Just over an hour north of Menzies is Gwalia which is essentially a ghost town. The Sons of Gwalia gold mine, closed in 1963. Just four kilometres north is the town of Leonora, which remains the centre for the area’s mining and pastoral industries.
Underground mining at the Sons of Gwalia began in 1897, and continued until 1963. During this time it produced 2.644 million ounces (82.24 tonnes) of gold down to a depth of 1,080 metres (3,543ft) via an incline shaft. Sons of Gwalia grew to become the largest Western Australian gold mine outside Kalgoorlie, and the deepest of its kind in Australia. The 2.644 million ounces recovered (1897–1963) amounts in value to US$4.34 billion (A$4.55 billion) at August 2012 prices.
Shaped from repurposed old timber and corrugated iron sheets, the town of Gwalia sprang up from the red dirt surrounding the goldmine like wildflowers after the rain. Home to 1200 people – including future-US president Herbert Hoover – its patchwork streets were soon filled with shops, houses, a school, church and a community centre, along with the impressive Gwalia State Hotel, a stylish brick building that was the place to be seen on an evening or a weekend.
From the website it is written – “On the 6th December 1963 the Directors’ met to discuss the mine’s losses and discouraging geological reports. The decision is made to close the mine on 31st December, however the Mine closes three days early. Extra trains were arranged to manage the exodus of people leaving their homes and belongings. Gwalia’s population dropped from 1,200 to 40 in less than three weeks.”
A historical preservation effort began in 1971 to restore and preserve the town’s remaining homes and buildings, as well as the mine’s original structures (headframe and winder building).
As written on the website of gwalia.org.au, “The Gwalia experience is three-dimensional: step inside the quaint cottages built of corrugated iron, timber and whitewashed hessian and imagine a miner’s wife cooking dinner on the cast iron range, while her husband toils far underground to support his family and their children recite their lessons in the State school. Look through the windows of Mazza’s Store, where the shopper could buy everything from two pounds of flour for the day’s baking to a length of fabric to make a frock for a dance at the State Hotel – or wander through Patroni’s Guest Home next door, for decades a home from home for single men employed at the Sons of Gwalia Mine.”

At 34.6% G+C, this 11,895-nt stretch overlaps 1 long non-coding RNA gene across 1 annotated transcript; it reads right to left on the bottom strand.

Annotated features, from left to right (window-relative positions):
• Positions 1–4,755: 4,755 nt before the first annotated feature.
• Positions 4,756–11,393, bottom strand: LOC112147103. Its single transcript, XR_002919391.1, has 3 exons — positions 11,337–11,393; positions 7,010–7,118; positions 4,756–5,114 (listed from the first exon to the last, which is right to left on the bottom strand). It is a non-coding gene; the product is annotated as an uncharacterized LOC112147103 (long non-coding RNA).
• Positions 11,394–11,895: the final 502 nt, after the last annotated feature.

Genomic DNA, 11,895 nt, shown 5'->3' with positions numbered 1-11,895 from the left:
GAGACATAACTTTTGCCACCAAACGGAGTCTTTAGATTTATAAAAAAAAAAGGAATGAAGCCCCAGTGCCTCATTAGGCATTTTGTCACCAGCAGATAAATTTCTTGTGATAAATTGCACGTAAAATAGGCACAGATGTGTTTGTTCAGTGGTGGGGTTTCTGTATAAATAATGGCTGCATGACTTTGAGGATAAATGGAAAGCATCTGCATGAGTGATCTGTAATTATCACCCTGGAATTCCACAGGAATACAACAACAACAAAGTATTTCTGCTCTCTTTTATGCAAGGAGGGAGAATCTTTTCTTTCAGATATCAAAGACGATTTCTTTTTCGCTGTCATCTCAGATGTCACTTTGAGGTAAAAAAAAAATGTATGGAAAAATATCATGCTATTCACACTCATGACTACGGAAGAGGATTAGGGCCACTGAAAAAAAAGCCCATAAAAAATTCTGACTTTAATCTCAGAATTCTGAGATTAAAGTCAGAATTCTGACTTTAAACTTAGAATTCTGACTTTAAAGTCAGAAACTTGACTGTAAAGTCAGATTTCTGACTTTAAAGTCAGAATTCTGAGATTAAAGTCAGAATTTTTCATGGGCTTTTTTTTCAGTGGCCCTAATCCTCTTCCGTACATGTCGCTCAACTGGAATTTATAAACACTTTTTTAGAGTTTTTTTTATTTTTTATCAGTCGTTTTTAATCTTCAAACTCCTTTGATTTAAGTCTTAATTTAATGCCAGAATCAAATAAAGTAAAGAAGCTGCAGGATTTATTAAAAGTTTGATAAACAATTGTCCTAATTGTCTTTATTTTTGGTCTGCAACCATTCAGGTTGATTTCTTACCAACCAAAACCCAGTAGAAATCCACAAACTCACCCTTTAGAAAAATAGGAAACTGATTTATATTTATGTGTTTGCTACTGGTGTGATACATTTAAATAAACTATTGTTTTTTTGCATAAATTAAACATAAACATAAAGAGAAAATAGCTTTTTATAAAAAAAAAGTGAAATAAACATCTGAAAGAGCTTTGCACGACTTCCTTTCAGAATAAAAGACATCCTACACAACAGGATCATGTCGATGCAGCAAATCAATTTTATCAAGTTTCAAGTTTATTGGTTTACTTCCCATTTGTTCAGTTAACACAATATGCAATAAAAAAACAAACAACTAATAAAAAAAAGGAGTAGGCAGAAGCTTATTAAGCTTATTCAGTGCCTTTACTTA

The buildings have been faithfully restored and have a number of information boards explaining their usage and history. As you enter each one, you literally feel a ghostly presence of those who lived and worked there. In one house there is an upright piano and as you look at it, you think you can see the keys actually move, and hear the melancholy sounds of an old hymn being played. It makes the hairs on the back of your neck stand up.
MAZZA’S STORE – “Mazza’s Store was a ‘one-stop shop which supplied all household basics, plus a range of imported items sought by the migrant community. All goods arrived by rail and whenever the train arrived- either six in the morning or at midnight – the store would open to process mail and pack and sell the fresh produce.”
The first mine manager was a young American mining engineer named Herbert Hoover, who later became the 31st President of the United States. The mine manager’s house Hoover designed and which bears his name stands on the summit of “Staff Hill” in the Museum Complex. The Gwalia Museum’s extensive collection of objects, documents and photographs which sketch the history of the mine and showcase the diverse cultures and commercial and domestic life that created Gwalia’s enduring legacy is actually housed in the old mine administration buildings. Next to them is Australia’s only surviving timber incline headframe.
At the top of the hill you come to Hoover House which is now a bed and breakfast and function centre. It is open to the public and there is a lovely little Cafe where we indulged in a yummy afternoon tea. The house sits in beautifully manicured lawns and gardens and overlooks the open pit of the modern working gold mine.
We highly recommend allowing a couple of days to explore this townsite and museum. It is fascinating and full of so much history.